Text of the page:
Photo – circa 1920, taken adjacent to the Royal Hotel, Sutton Coldfield.
Line up of four Sentinel wagons in the ownership of Davenport & Co. Coal Merchants of Sutton Coldfield.
Davenports had their coal from the Cannock Chase pits delivered to the Midland Railway, later LMS, sidings in Sutton.
Does anyone have any information about these wagons, and do any of them still exist?
The registration numbers, from the left, are: AW 3735, AW 5034,
AW 5066, AW 4976
The second part of my last post, Hednesford Railways 2, went missing – the photos were in the library and according to the library information, attached to Hednesford Railways 2 – but, nowhere to be seen. Very frustrating! So here we go again!
I shall start with the first photo again.The line that we are interested in is behind the rake of coal wagons heading off to Cannock Wood.This photo shows where the line moves away from the Cannock Wood branch, and the next shows the trackbed a little further along.The line is now approaching the Rugeley Road, which was crossed by an over-bridge.Now that there are houses on the opposite side of the road, it is not easy to find the exact spot where it crossed, but it couldn’t have been far from this point.In this photo, the line came up from the Rugeley Road and passed in front of the chimneys, passed all the buildings, went under a footbridge and up the valley for a short distance. This is the site of the footbridge.
The footbridge was erected for miners from Hazel Slade and Rawnsley to gain access to the colliery without crossing the railway (and was used as a short-cut to get to the shops in Hednesford!).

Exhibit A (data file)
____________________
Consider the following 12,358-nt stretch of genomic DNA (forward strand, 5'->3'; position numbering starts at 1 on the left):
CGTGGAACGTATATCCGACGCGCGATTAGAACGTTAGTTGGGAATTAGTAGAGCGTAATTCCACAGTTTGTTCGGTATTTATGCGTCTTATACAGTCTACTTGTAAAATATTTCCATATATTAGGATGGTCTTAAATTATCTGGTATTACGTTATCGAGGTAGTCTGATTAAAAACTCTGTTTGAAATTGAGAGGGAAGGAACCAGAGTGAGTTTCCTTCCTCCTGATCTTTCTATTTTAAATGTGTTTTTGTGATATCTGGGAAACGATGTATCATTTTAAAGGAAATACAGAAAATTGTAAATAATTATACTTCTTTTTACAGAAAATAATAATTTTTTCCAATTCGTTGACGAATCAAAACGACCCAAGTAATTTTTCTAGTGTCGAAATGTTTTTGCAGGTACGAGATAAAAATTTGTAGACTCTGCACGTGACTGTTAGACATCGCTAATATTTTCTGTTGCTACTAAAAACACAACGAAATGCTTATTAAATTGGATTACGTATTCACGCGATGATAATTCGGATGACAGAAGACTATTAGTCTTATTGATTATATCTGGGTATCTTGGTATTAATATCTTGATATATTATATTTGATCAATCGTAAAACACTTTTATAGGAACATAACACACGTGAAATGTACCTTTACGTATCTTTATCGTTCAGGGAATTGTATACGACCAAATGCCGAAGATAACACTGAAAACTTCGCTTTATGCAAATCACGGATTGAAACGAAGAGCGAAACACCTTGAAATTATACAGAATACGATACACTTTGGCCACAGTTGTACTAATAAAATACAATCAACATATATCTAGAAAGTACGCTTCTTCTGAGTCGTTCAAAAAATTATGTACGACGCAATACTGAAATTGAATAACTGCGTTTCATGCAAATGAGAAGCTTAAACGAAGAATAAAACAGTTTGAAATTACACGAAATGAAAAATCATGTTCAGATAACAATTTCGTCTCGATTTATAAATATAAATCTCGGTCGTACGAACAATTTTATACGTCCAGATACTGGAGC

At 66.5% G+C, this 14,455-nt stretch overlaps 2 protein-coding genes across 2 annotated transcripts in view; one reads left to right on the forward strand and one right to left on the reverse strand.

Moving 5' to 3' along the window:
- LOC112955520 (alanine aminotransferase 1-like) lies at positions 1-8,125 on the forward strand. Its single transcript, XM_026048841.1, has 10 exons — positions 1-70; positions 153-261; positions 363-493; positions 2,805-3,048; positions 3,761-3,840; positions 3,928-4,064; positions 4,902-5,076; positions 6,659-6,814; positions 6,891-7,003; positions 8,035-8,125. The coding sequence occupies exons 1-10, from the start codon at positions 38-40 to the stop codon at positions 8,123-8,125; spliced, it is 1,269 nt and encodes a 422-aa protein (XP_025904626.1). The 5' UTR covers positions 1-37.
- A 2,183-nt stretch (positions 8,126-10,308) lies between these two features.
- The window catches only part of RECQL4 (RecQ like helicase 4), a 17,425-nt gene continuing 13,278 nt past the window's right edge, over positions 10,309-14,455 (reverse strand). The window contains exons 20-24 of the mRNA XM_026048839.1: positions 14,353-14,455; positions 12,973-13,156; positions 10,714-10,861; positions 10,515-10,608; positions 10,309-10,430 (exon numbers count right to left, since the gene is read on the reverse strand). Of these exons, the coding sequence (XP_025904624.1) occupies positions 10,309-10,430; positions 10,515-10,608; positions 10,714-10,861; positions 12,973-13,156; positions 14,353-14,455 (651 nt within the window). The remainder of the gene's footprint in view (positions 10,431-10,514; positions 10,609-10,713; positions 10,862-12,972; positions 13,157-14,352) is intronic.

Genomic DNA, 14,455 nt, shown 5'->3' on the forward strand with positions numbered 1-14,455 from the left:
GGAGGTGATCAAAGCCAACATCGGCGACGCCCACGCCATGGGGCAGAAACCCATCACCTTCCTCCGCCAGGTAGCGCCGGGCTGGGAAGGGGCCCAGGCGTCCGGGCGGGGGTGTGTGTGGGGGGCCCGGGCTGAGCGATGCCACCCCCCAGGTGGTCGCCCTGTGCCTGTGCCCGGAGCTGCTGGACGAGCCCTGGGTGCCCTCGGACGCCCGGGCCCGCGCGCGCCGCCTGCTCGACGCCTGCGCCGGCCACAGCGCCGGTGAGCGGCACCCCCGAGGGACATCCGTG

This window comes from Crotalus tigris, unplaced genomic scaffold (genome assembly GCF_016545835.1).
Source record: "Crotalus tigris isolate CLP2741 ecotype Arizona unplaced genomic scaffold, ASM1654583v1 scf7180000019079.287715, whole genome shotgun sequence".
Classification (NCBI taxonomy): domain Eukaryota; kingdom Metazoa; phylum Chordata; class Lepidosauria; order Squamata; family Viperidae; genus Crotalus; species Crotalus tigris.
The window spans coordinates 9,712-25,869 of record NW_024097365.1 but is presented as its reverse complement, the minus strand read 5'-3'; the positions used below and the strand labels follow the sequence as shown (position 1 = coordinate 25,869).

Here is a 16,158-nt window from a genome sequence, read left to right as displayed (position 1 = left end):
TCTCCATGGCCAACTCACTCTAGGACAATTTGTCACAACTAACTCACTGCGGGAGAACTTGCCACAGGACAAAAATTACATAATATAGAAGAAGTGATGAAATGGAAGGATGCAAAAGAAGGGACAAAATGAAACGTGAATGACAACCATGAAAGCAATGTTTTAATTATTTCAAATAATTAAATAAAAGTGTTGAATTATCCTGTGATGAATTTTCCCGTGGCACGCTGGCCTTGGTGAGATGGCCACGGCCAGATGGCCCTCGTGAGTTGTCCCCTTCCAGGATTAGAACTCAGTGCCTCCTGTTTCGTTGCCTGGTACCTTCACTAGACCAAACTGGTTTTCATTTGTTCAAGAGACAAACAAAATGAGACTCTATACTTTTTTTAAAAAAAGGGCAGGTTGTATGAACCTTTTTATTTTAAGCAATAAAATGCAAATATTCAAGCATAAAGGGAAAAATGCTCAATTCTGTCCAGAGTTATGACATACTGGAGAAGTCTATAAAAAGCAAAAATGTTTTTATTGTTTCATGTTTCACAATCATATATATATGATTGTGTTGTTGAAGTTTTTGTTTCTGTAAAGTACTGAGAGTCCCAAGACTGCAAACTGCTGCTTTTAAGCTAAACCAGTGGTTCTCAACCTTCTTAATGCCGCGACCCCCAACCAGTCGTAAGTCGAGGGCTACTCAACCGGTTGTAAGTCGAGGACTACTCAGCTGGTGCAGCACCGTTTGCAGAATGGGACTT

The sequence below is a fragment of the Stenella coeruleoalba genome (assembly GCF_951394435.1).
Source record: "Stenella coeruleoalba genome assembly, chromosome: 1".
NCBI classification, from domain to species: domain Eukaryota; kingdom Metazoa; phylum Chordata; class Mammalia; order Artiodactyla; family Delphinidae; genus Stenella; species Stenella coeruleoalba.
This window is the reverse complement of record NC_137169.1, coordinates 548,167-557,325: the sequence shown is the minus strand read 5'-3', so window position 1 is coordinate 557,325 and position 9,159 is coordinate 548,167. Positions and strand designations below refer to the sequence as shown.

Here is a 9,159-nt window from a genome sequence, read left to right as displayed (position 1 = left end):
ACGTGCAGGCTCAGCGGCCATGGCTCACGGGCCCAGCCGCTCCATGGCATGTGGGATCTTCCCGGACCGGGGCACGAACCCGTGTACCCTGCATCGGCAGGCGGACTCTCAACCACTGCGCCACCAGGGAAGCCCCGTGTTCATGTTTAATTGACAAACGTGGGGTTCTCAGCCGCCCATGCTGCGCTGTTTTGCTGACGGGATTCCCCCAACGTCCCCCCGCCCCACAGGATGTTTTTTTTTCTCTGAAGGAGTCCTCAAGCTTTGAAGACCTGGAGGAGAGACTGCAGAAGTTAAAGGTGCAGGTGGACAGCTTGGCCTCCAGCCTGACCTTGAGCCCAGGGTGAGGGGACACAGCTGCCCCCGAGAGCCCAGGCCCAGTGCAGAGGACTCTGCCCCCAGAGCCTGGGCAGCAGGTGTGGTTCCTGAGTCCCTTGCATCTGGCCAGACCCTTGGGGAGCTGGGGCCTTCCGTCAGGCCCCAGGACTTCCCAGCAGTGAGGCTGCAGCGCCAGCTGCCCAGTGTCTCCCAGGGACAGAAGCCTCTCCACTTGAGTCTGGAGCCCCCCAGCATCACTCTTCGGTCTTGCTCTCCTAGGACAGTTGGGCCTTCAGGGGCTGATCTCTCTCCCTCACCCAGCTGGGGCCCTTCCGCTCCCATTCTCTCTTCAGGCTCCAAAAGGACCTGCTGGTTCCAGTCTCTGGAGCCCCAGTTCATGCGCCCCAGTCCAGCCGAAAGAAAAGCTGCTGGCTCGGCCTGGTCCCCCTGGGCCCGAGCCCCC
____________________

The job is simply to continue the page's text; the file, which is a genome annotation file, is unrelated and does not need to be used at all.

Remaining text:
Up the valley the line ended and the train went over a set of points which enabled it to change track and come back down the valley to the sidings to the front of the photo. The line also carried on through to rejoin the up-line below the buildings, and travel back to Hednesford.This is the present view of the old Corn Stores, now housing the Museum of Cannock Chase, the down-line would have followed the line of the tarmac road for a short distance before swinging over to join the up-line.
If anyone has a photo of the road bridge or the footbridge, I would be very grateful for a copy. Thank you.
The previous post took care of lines to the left from Hednesford to Rugeley, now to sort the right hand ones out! This first photo is a busy one…..From the front, view of half a coal wagon on the line to West Cannock, then the double track main line Hednesford to Rugeley and then, the first home of the Railway Preservation Society (West Midlands Branch), with the London, Brighton & South Coast Railway loco now No.9 ‘Cannock Wood’ 0-6-0T. The next line is up to Cannock & Rugeley Colliery’s Cannock Wood pit and somewhere between that line and the pit in the background is the line to the CRC Valley pit. The buildings to the rear of the photo are those of the Valley pit, and in between the two sets of head-gear is the old corn stores which now houses the Museum of Cannock Chase.The line to Cannock Wood crossed the Hednesford-Rugeley Road at Bates’ Corner.